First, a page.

The impact of post labor day school start mandates on summer travel: Evidence from a quasiexperiment

Elton Mykerezi, Genti Kostandini

Research output: Contribution to journalArticlepeer-review

1 Scopus citations

Abstract

State mandates that specify the earliest date when public schools can start instruction have become the source of perennial debates and substantial legislative effort. The arguments of mandate proponents mostly hinge on the premise that a post Labor Day school start has a causal effect on family summer vacations. This study brings quasiexperimental evidence to this question using data from the American Time Use Survey. Difference in differences estimates show a substantial decline in late summer travel among families with children when school starts before Labor Day and a smaller effect over the whole summer. Falsification tests show that the effect is unique to families with children and absent in families without.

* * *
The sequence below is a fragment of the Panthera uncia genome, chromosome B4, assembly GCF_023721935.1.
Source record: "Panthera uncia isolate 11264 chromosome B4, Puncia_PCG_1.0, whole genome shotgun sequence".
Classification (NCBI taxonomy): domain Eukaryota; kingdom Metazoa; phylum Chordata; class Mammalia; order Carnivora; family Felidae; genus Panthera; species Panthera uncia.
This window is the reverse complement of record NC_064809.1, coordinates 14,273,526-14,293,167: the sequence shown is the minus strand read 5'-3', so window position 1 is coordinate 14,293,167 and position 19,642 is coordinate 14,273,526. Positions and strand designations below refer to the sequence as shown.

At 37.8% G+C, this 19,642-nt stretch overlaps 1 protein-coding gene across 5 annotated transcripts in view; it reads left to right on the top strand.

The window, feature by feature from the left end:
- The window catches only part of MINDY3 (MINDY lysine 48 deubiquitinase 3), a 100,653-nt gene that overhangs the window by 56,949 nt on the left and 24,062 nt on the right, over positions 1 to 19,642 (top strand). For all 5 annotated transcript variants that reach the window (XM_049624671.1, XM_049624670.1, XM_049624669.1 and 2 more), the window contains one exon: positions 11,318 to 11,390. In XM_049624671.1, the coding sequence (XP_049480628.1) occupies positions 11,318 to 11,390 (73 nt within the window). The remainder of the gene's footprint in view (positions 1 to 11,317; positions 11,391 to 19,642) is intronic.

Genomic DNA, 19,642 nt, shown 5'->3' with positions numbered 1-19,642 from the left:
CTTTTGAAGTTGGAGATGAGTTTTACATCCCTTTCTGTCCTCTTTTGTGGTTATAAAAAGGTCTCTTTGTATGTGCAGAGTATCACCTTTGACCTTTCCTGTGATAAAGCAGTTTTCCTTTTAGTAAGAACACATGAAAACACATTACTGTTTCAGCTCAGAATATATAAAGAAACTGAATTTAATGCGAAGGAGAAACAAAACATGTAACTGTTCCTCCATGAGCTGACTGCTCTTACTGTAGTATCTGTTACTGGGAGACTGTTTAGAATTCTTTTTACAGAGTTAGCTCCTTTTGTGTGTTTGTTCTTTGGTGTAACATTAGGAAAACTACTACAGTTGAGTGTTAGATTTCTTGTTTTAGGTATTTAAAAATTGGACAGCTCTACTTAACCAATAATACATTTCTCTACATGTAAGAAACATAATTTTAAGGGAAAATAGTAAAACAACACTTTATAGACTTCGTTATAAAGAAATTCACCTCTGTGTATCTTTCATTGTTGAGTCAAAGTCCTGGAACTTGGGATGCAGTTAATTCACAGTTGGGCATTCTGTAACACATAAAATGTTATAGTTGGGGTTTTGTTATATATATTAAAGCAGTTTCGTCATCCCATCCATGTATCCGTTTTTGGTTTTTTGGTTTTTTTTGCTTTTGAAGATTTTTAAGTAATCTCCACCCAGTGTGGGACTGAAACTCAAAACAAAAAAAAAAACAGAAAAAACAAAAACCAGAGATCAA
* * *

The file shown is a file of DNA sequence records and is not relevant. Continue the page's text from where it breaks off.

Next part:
Original languageEnglish (US)
Pages (from-to)637-644
Number of pages8
JournalTourism Economics
Volume22
Issue number3
DOIs
StatePublished - Jan 1 2016

Keywords

  • Labor Day
  • Legislation
  • School start
  • Travel

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